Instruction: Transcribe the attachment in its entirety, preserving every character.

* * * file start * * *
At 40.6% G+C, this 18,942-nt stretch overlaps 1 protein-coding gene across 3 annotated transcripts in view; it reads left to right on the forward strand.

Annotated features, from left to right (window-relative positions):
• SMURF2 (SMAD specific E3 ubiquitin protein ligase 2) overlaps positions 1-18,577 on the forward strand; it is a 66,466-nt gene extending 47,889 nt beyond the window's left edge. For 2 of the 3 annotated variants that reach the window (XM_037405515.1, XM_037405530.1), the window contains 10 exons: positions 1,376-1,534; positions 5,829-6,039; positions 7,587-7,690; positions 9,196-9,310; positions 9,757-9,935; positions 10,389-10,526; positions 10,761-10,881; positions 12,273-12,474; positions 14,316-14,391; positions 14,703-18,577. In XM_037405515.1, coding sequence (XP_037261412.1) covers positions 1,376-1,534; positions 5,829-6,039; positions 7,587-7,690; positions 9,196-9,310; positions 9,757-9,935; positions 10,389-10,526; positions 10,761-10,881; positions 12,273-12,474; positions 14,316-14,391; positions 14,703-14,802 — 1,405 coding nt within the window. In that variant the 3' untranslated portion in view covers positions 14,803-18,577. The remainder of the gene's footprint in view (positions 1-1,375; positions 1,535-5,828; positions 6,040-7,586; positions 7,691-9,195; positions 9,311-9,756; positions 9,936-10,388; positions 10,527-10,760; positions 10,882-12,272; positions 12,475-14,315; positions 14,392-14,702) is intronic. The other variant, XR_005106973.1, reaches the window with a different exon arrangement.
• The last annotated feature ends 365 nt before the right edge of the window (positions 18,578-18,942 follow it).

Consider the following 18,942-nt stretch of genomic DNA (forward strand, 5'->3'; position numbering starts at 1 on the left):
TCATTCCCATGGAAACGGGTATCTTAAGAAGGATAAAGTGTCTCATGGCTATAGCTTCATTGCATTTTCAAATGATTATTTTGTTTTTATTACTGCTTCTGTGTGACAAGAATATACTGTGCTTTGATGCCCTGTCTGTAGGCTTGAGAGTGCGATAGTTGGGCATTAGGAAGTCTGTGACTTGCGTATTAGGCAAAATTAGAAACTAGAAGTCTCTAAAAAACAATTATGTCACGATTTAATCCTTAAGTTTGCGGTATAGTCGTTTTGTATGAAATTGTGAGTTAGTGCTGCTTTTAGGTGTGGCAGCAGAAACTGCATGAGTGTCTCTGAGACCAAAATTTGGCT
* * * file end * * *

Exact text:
At 40.6% G+C, this 18,942-nt stretch overlaps 1 protein-coding gene across 3 annotated transcripts in view; it reads left to right on the forward strand.

Annotated features, from left to right (window-relative positions):
• SMURF2 (SMAD specific E3 ubiquitin protein ligase 2) overlaps positions 1-18,577 on the forward strand; it is a 66,466-nt gene extending 47,889 nt beyond the window's left edge. For 2 of the 3 annotated variants that reach the window (XM_037405515.1, XM_037405530.1), the window contains 10 exons: positions 1,376-1,534; positions 5,829-6,039; positions 7,587-7,690; positions 9,196-9,310; positions 9,757-9,935; positions 10,389-10,526; positions 10,761-10,881; positions 12,273-12,474; positions 14,316-14,391; positions 14,703-18,577. In XM_037405515.1, coding sequence (XP_037261412.1) covers positions 1,376-1,534; positions 5,829-6,039; positions 7,587-7,690; positions 9,196-9,310; positions 9,757-9,935; positions 10,389-10,526; positions 10,761-10,881; positions 12,273-12,474; positions 14,316-14,391; positions 14,703-14,802 — 1,405 coding nt within the window. In that variant the 3' untranslated portion in view covers positions 14,803-18,577. The remainder of the gene's footprint in view (positions 1-1,375; positions 1,535-5,828; positions 6,040-7,586; positions 7,691-9,195; positions 9,311-9,756; positions 9,936-10,388; positions 10,527-10,760; positions 10,882-12,272; positions 12,475-14,315; positions 14,392-14,702) is intronic. The other variant, XR_005106973.1, reaches the window with a different exon arrangement.
• The last annotated feature ends 365 nt before the right edge of the window (positions 18,578-18,942 follow it).

Consider the following 18,942-nt stretch of genomic DNA (forward strand, 5'->3'; position numbering starts at 1 on the left):
TCATTCCCATGGAAACGGGTATCTTAAGAAGGATAAAGTGTCTCATGGCTATAGCTTCATTGCATTTTCAAATGATTATTTTGTTTTTATTACTGCTTCTGTGTGACAAGAATATACTGTGCTTTGATGCCCTGTCTGTAGGCTTGAGAGTGCGATAGTTGGGCATTAGGAAGTCTGTGACTTGCGTATTAGGCAAAATTAGAAACTAGAAGTCTCTAAAAAACAATTATGTCACGATTTAATCCTTAAGTTTGCGGTATAGTCGTTTTGTATGAAATTGTGAGTTAGTGCTGCTTTTAGGTGTGGCAGCAGAAACTGCATGAGTGTCTCTGAGACCAAAATTTGGCT